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The seminar takes place continuously (also during the semester break). In order to arrange a talk, please register through our Oberseminar registration formThis can only be done by the project supervisors.

Location: MI 03.13.010 (Seminar Room)

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PresentationDiscussion
Kick-offs10 min5 min
Finals20 min10 min


Schedule:




Date

Time

Student

Title

Type

Supervisor

29.Nov (Fr) 13:00 Nazila Esmaeili Classification of audio-based events during device tracking and - in a side project - of laryngeal lesions during Contact Endoscopy procedures Invited Talk Prof. Dr. Michael Friebe
13.Dez (Fr) 10:30 Claudio Benedetti Deep Learning Based Medical Tool Detection for the Use on a Head-Mounted-Display IDP Final Alexander Winkler
13.Dez (Fr) 11:00 Muhammad Arsalan Robust and Accurate Heart-Rate Sensing using mm-wave Radar MA Final Beatrice Demiray
13.Dez (Fr) 11:30 Hannes Hase Robotic navigation with deep reinforcement learning for medical imaging MA Kick-Off Mohammad Farid Azampour
13.Dez (Fr) 13:00 Christina Aigner Axiomatic Local Interpretability of Deep Neural Networks beyond Euclidean Data MA Kick-Off Sebastian Pölsterl
13.Dez (Fr) 13:30 Jongwon Lee 3D Shape Analysis using Mesh Representations MA Kick-Off Ignacio Sarasúa
17.Jan (Fr) 11:00 Mohammad Bagheri & Negar Namdarian Digital Therapy System for Individual Rehabilitation IDP Kick-Off Felix Bork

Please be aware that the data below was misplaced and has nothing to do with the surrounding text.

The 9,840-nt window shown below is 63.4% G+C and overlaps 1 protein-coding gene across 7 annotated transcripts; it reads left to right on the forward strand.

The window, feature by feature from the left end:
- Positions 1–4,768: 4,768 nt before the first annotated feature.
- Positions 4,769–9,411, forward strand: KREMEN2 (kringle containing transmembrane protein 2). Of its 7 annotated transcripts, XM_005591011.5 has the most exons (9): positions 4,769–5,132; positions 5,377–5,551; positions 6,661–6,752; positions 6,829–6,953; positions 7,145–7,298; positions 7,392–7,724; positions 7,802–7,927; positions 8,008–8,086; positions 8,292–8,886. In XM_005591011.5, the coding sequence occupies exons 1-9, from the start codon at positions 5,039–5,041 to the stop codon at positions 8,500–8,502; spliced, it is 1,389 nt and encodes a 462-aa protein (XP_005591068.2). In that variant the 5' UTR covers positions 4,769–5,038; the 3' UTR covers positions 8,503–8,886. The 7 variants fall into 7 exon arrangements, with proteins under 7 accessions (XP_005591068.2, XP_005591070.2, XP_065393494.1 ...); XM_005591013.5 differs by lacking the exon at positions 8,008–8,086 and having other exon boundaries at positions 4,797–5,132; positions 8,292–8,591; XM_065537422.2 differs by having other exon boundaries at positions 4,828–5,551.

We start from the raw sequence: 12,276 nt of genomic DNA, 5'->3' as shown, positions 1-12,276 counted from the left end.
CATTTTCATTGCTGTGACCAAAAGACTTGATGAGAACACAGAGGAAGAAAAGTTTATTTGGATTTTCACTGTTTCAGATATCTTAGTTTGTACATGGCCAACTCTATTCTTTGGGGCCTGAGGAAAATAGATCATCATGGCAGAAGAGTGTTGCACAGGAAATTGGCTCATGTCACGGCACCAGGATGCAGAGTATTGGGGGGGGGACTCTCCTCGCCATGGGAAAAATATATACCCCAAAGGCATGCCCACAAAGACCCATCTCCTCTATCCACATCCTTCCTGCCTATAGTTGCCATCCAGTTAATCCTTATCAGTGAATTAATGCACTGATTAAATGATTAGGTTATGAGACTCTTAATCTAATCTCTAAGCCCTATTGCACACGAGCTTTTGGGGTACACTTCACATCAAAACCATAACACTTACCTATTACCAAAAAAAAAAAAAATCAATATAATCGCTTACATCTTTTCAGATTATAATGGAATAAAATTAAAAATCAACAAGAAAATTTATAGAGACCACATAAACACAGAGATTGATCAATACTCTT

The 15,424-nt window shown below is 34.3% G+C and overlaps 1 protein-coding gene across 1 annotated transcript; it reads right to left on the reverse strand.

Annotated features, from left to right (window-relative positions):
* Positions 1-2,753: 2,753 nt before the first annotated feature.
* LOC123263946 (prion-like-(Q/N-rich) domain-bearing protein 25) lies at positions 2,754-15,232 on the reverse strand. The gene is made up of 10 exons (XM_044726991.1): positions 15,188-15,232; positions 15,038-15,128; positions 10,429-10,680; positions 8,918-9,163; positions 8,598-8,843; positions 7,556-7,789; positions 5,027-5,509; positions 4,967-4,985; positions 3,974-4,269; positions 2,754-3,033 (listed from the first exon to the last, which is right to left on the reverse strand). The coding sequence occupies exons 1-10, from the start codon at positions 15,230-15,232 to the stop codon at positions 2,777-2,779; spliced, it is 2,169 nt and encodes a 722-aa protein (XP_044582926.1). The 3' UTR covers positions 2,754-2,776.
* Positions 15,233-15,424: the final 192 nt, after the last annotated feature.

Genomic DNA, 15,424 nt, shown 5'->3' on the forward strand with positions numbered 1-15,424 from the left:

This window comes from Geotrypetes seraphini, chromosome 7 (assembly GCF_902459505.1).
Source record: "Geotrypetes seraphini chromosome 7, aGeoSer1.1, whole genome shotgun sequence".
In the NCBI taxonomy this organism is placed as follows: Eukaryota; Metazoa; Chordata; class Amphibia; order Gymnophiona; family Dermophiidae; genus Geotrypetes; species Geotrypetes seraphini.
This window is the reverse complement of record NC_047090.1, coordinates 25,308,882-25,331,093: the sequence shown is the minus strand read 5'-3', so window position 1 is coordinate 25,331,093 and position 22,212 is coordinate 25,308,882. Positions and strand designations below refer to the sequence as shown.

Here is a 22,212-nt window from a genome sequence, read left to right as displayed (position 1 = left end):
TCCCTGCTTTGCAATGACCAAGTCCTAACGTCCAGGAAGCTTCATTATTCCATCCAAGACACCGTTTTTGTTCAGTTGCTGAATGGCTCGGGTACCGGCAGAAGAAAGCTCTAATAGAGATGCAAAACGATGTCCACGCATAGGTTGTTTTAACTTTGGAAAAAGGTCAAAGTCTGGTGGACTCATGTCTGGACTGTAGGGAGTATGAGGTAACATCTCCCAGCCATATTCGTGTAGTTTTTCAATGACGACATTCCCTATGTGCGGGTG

17.Jan (Fr) 11:30 Jyotirmay Senapati Bayesian Deep Learning for Medical Image Segmentation MA Final Sebastian Poelsterl
17.Jan (Fr) 12:00 Navneet Madhu Kumar Uncertainity-driven ultrasound pose estimation MA Kick-Off Mohammad Farid Azampour


Detailed information about the above presentations:



Date & Time

29.November 2019 -- 13:00

Title

Classification of audio-based events during device tracking and - in a side project - of laryngeal lesions during Contact Endoscopy procedures

Student

Nazila Esmaeili

Type

Invited Talk

Supervisor

Prof. Dr. Michael Friebe

Director

Prof. Dr. Michael Friebe

Abstract

TBA

Date & Time

13.Dezember 2019 -- 10:30

Title

Deep Learning Based Medical Tool Detection for the Use on a Head-Mounted-Display

Student

Claudio Benedetti

Type

IDP Final

Supervisor

Alexander Winkler

Additional supervisors

Philipp Stefan, Hooman Esfandiari

Director

Nassir Navab

Abstract

Traditionally for medical education and training, the apprenticeship model "See One, Do One, Teach One" guaranteed mastery in the healthcare profession through an adequate exposure to a broad range of cases. Due to several working-hour restrictions, surgery has seen training opportunities in the field continuously decreasing while the complexity of interventions is continuously increasing. This discrepancy has led to the development of simulated training environments from cadavers and synthetic models to computer-based simulators. However, trainees progressing from computer-based simulation to cadaver trainings and ultimately patient treatment face a steep learning curve and need methodologies that facilitate this transition.